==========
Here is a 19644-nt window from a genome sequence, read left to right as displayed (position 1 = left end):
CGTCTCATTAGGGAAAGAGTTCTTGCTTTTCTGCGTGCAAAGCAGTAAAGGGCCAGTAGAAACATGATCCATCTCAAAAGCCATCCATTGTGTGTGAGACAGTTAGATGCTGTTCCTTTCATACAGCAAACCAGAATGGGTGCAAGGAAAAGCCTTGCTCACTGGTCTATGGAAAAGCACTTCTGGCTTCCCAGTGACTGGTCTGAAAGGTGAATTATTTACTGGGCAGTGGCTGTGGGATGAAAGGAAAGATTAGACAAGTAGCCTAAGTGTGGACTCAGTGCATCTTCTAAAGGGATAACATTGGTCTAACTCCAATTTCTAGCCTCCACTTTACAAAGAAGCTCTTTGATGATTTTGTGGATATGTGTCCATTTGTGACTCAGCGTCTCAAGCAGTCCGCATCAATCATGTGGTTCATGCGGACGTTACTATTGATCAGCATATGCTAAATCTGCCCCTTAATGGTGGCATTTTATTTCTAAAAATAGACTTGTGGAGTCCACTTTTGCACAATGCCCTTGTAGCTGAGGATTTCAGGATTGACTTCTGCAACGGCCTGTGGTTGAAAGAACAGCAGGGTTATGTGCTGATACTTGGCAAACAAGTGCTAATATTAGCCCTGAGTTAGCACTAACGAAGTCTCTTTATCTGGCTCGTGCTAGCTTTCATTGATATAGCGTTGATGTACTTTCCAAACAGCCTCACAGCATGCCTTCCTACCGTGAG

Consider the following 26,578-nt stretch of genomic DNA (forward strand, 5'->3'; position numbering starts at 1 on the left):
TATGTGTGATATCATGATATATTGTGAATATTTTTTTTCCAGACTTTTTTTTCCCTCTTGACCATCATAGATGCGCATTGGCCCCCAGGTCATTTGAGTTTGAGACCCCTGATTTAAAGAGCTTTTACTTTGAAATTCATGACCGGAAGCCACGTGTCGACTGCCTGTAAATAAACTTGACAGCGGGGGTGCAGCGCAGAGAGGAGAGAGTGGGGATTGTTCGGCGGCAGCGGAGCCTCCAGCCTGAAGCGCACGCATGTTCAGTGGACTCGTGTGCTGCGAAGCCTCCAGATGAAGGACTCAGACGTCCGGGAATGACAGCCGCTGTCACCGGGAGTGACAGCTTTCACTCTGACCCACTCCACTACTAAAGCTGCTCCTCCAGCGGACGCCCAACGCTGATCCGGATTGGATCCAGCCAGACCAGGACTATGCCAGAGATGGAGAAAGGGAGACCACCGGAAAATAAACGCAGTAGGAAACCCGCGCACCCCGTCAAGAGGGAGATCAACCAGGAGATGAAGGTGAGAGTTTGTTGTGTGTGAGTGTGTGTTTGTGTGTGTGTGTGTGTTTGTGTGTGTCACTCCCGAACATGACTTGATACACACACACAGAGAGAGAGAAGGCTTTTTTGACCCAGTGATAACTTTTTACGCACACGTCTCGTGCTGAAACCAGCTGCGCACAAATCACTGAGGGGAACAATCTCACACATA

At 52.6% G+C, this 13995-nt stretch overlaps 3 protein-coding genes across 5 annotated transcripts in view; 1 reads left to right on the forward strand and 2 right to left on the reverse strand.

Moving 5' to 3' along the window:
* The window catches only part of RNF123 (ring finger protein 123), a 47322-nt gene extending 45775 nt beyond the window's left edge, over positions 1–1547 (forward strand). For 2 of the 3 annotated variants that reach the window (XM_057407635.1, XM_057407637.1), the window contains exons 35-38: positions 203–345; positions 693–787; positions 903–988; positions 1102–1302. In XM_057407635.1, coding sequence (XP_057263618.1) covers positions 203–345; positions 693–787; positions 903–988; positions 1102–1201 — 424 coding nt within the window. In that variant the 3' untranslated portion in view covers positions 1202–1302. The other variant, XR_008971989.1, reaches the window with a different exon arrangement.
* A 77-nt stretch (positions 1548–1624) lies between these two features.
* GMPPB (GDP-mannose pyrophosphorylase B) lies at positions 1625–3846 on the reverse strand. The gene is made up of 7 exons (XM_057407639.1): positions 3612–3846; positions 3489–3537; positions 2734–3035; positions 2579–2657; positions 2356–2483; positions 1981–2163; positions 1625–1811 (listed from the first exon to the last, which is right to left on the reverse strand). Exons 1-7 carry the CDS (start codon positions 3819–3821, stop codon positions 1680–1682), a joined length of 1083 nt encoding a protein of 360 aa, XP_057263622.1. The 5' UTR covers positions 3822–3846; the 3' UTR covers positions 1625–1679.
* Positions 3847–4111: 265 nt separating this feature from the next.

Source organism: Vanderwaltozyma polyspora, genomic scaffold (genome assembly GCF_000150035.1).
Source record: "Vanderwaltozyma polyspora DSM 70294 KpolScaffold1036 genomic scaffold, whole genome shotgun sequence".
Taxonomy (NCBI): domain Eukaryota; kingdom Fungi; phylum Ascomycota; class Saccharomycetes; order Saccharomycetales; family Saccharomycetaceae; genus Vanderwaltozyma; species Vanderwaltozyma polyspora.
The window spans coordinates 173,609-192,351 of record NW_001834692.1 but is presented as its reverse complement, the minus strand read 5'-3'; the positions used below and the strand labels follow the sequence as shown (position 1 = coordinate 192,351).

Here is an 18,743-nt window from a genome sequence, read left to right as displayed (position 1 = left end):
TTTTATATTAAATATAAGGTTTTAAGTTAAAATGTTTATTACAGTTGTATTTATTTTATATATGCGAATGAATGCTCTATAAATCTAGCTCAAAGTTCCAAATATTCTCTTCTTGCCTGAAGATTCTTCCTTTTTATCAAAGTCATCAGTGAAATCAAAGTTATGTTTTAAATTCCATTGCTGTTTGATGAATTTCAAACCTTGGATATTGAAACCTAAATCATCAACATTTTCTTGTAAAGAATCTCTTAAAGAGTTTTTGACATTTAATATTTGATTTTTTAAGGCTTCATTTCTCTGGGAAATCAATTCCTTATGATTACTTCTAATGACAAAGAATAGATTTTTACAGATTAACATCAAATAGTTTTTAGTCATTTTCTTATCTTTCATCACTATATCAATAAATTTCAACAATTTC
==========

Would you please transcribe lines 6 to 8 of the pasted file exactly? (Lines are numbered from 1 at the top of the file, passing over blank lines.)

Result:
Moving 5' to 3' along the window:
* The window catches only part of RNF123 (ring finger protein 123), a 47322-nt gene extending 45775 nt beyond the window's left edge, over positions 1–1547 (forward strand). For 2 of the 3 annotated variants that reach the window (XM_057407635.1, XM_057407637.1), the window contains exons 35-38: positions 203–345; positions 693–787; positions 903–988; positions 1102–1302. In XM_057407635.1, coding sequence (XP_057263618.1) covers positions 203–345; positions 693–787; positions 903–988; positions 1102–1201 — 424 coding nt within the window. In that variant the 3' untranslated portion in view covers positions 1202–1302. The other variant, XR_008971989.1, reaches the window with a different exon arrangement.
* A 77-nt stretch (positions 1548–1624) lies between these two features.